Anchorage homeowners to see property tax increase
Anchorage homeowners will have to budget a little more to pay their property taxes.
The municipal assembly voted 9 to 2 to increase the mill levy at Tuesday night’s meeting. The mill levy is used to calculate the amount a person owes in taxes. Amy Demboski and Fred Dyson were the two assembly members who voted against the tax increase.
The increase raises rates by about 5.3 percent. That means someone who owns a home worth $300,000 will see an increase of about $240 for a total bill of about $4,500, according to Lance Wilber, director of the Office of Management and Budget.
Property taxes fund about 56 percent of the total municipal government. According to Wilber, the rest is covered by things like grants and revenues.
Of the property taxes paid by Anchorage homeowners, about 50 percent pays for things like voter-approved bonds, muni contracts, and medical and utility bills. About 25 percent goes to the Anchorage School District, and Wilber said this year, 25 percent will go to cover a one-time legal settlement.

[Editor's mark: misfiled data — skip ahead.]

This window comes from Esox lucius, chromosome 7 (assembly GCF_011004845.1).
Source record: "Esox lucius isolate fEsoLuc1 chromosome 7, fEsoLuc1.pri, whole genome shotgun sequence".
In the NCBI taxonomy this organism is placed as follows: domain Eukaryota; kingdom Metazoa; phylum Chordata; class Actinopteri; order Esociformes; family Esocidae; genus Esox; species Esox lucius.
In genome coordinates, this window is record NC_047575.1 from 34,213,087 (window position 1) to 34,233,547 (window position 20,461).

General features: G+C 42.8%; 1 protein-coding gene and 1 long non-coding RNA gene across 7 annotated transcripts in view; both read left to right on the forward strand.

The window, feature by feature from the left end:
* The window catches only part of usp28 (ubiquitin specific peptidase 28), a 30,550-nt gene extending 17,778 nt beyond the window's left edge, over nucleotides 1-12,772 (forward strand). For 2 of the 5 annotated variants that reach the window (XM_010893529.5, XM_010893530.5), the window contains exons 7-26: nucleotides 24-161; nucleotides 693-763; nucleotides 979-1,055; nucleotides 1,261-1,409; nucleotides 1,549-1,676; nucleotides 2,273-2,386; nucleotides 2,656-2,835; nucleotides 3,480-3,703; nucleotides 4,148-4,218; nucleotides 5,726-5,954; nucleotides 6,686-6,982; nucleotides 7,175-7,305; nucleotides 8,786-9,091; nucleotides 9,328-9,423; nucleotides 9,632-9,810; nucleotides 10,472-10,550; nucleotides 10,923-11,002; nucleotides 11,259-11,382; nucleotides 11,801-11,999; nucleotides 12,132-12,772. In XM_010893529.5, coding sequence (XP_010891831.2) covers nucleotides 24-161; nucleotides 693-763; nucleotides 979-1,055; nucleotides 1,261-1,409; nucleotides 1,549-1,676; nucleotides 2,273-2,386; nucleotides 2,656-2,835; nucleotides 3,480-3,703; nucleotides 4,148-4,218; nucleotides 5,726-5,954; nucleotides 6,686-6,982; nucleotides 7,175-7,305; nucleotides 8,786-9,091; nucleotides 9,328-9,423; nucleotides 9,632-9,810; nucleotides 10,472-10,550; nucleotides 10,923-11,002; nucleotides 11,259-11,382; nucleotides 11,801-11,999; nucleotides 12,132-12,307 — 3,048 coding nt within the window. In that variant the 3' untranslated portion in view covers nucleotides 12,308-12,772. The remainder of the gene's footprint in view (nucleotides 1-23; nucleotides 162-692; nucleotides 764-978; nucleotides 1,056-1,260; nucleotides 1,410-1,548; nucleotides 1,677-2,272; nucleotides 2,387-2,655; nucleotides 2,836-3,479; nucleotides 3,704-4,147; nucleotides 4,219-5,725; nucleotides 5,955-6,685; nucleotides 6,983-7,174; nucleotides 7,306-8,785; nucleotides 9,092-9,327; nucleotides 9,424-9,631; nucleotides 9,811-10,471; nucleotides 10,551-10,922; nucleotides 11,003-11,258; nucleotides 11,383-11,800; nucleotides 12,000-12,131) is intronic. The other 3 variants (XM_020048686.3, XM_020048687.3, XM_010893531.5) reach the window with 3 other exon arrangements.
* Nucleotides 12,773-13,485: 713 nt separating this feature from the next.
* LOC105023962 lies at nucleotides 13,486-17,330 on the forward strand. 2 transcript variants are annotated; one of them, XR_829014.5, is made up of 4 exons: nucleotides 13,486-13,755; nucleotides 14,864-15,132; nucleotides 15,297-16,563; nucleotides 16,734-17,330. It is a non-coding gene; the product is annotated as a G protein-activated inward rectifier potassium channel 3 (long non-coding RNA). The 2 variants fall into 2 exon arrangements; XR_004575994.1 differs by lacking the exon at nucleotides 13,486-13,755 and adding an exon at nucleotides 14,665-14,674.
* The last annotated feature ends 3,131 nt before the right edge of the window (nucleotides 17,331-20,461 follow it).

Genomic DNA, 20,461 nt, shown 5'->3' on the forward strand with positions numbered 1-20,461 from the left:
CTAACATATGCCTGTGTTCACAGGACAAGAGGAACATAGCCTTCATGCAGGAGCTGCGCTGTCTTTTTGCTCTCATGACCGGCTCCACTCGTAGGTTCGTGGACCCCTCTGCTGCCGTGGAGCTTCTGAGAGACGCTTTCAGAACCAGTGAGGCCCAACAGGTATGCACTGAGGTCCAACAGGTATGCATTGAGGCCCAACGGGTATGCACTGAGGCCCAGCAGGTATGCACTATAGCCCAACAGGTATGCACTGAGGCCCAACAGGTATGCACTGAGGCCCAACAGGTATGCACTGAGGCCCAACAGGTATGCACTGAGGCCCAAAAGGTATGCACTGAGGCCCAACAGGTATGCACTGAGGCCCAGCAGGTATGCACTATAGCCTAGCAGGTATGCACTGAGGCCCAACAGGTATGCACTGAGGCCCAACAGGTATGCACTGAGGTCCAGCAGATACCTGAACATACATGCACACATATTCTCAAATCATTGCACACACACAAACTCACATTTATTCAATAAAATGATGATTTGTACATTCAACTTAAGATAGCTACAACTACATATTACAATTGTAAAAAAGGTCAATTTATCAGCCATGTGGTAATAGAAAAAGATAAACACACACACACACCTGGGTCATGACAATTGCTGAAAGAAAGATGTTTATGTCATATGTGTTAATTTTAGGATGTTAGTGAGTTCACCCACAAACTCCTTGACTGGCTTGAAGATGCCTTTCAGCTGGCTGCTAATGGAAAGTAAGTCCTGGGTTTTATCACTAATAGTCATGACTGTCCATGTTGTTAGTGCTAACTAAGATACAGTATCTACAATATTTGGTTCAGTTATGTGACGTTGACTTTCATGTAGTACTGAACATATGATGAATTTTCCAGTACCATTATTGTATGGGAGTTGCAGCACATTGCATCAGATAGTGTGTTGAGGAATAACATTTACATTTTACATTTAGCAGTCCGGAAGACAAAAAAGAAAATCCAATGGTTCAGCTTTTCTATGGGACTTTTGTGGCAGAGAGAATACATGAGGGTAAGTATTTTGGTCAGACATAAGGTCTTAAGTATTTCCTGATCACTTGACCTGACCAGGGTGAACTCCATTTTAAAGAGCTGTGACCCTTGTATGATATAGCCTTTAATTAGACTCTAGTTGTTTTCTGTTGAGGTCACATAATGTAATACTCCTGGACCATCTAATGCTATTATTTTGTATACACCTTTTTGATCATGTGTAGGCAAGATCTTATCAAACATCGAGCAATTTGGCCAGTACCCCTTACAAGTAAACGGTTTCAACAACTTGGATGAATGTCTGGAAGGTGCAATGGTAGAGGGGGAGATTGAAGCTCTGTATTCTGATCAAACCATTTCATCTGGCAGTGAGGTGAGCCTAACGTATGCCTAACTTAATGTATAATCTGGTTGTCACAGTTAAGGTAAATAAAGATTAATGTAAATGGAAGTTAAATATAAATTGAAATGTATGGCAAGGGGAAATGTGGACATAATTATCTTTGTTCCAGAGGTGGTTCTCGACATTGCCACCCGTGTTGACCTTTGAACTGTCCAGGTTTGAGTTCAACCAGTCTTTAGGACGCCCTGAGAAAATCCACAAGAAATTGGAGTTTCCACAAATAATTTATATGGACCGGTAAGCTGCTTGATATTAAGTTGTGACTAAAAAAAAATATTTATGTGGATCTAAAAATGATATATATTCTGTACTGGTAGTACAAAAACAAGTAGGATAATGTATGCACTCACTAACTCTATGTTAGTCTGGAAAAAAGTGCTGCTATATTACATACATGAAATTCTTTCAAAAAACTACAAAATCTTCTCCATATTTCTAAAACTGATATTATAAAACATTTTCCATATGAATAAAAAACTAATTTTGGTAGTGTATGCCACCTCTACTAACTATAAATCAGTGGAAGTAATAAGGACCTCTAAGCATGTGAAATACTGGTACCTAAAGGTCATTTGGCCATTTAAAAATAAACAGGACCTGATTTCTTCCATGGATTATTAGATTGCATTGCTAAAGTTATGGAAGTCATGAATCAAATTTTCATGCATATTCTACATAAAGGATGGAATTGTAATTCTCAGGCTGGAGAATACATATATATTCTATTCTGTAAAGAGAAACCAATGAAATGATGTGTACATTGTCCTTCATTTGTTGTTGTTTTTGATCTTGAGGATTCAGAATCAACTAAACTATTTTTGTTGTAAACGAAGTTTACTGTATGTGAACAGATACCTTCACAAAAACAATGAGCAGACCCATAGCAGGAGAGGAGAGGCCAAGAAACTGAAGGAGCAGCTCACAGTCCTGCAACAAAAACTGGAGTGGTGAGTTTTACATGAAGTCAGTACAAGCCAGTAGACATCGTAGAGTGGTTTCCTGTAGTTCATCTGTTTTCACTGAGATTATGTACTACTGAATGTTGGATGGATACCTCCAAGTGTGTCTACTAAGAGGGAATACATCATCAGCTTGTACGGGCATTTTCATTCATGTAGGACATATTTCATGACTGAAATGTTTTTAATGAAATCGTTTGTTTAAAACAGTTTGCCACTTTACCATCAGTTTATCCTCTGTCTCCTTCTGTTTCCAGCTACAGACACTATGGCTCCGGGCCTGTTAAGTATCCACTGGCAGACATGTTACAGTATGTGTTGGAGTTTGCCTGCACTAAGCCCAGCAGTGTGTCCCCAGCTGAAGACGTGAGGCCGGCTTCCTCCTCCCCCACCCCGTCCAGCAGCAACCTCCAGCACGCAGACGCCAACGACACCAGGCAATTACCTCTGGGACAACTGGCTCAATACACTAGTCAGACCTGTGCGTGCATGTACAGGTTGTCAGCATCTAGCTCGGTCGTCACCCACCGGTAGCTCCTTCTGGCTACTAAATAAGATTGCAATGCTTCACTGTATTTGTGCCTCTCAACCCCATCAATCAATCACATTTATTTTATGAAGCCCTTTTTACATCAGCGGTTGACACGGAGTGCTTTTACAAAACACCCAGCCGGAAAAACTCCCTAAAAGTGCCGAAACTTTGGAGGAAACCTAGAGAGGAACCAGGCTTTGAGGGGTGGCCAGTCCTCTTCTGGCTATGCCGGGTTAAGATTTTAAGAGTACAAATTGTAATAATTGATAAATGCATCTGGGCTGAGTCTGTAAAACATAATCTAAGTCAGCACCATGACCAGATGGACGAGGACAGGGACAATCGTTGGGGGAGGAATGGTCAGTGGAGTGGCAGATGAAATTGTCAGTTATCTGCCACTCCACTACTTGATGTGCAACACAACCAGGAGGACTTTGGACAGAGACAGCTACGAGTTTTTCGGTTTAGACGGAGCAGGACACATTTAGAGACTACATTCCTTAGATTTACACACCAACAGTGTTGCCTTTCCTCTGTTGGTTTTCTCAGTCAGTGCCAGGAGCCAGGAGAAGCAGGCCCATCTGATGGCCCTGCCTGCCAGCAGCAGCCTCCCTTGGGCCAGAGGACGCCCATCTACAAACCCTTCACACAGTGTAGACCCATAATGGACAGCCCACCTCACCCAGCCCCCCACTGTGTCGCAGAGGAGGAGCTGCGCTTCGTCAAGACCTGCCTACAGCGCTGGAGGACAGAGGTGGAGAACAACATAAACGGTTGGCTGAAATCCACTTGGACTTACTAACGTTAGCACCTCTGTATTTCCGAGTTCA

“It’s the public’s money. We want to be respectful of that and make very good choices and we’re making some very difficult and hard choices,” said Wilber.
He said homeowners are having to shoulder more of the burden this year due to a loss in state funding and making further cuts is also a challenge.
“We’ve been making reductions, this administration, the previous administration, we’ve continued to streamline government, get efficiencies where we can and anything more than that is really going to be a reduction of service in a variety of programs,” he said.
Anchorage homeowner Rachel Hubbard said she’s happy to pay her property taxes if the municipality provides the services that matter to her family.
“More police coverage of petty crime. I’d love to see more neighborhood patrol. I’d love to see parks improved that need it,” said Hubbard. “Of course it’s never very fun to pay taxes but I’m really thankful for the wonderful things that our city has.”